Try using “System.Diagnostics.Process. GetProcessesByName( “iwmp” ).Length > ” for your check.
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Answers Favorite AnswerTry this:http://www.techsupport.com///microsoft-wo...Here is another thread re: the same issue with instructions:http://www.pcreview.co.uk/forums/modification-not-...http://www.techsupport.com///microsoft-wo...http://support.microsoft.com/kb/http://answers.microsoft.com/en-us/office/forum/of...
Answers Favorite Answer:) Yes!!!Interesting question. I wonder why it has blocked in this way especially considering that Google Earth is very detailed and has good maps of Israel.
Answers Favorite AnswerHi Diva below is a link that will give a simple answer.http://wiki.answers.com/Q/What_does_ROM_stand_for_...Hope this helps.Source(s): Experience and wiki answers.ROM is Read only memory. i.e data can write only once.There two types of ROM..ROM.PROMThe difference between ROM and PROM.that is ROM is programmed during manufacturing it means data stored by manufacturing company.PROM is blank memory that a user programmable memory.user can store content on PROM.both ROM and PROM are Read only memory Data can write only once.and its not possible to write so many time.Memories of PROM and ROM are Non-volatile in nature. Its that stored informations can retain even power goes off.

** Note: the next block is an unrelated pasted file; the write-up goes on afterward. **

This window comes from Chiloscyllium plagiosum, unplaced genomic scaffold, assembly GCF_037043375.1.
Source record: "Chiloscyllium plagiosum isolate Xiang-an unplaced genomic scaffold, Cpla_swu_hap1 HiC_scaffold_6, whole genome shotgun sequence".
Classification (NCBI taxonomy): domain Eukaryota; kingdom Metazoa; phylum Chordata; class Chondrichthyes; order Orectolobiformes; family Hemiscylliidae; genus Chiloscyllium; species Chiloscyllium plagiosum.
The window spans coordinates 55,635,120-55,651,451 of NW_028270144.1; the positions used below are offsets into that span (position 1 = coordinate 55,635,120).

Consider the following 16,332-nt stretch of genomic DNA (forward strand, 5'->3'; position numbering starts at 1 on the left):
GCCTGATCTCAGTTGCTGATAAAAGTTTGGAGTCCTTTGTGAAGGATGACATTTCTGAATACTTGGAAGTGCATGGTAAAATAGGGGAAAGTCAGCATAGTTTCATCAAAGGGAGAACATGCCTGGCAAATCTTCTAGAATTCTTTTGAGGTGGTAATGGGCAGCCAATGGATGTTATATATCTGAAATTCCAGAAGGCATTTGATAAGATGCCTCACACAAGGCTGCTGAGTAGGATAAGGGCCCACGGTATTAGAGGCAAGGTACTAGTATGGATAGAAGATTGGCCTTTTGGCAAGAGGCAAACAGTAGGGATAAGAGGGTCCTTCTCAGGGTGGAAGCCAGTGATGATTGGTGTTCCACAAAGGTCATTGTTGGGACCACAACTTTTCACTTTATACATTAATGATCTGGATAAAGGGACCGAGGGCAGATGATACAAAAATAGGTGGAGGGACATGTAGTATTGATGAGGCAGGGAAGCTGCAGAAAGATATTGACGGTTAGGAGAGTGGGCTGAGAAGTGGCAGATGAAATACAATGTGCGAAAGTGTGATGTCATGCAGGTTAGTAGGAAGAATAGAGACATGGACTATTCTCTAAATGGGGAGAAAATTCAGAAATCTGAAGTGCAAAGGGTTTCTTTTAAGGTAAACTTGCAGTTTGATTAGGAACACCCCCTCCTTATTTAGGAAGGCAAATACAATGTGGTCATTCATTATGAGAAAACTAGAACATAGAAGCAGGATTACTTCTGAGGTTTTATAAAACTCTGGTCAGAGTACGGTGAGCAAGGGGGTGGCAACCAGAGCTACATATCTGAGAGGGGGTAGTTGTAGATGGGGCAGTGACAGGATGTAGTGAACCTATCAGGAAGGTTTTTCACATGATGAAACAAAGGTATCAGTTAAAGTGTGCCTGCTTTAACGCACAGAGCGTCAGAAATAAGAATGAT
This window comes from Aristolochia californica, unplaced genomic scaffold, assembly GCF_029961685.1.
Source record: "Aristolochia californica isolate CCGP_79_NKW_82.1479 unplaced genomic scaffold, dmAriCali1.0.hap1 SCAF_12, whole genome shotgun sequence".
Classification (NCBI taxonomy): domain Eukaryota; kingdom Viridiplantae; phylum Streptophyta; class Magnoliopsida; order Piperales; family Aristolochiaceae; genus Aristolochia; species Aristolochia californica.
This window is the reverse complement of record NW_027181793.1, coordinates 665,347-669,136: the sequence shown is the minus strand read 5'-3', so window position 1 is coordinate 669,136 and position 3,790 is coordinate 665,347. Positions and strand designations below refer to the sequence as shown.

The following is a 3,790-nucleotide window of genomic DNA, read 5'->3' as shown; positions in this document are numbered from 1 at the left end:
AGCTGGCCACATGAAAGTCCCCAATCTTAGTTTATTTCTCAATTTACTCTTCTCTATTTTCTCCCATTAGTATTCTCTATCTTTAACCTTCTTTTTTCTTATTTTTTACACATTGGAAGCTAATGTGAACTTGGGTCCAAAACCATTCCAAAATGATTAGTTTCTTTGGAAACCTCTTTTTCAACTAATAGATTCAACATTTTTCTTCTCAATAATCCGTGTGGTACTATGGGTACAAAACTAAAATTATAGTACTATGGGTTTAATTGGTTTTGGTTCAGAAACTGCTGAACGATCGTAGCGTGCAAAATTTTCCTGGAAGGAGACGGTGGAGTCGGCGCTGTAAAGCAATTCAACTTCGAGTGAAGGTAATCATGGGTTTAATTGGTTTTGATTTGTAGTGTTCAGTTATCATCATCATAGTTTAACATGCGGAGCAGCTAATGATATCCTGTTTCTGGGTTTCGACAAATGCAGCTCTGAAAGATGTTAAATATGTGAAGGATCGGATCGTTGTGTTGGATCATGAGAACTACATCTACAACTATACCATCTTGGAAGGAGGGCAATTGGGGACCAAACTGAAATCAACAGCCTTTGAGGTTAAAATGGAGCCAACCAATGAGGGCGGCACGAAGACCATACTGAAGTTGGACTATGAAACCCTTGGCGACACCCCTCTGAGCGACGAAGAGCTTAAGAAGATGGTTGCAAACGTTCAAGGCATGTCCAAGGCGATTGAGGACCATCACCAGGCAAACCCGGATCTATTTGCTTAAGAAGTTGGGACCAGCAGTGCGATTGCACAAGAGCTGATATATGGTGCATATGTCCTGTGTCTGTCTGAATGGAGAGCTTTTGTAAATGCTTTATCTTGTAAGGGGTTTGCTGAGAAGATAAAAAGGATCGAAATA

Answers Favorite AnswerComputer files don't just delete themselves. Computers only do what you tell them to.If you were working on it recently, you might still find it listed in GIMP by clicking File > Open Recent - if you can't see it listed there, click on the "document history" option.If you saved the image as an XCF then you could also do a file search in your computer - Click START > then in the search box type this: *.xcfIf you saved as jpeg or png, you could also search for these files using *.jpg and *.pngIf the image file really was deleted, then you can't get it back.It should be where you saved it at. You could do a search (the entire drive) for the format you saved it as (Which should have been .xcf or .xcf.bz).In the search input .xcf (or whatever format it is under, exempli gratia, .png, .tif, .jpg, .jpeg, &c.)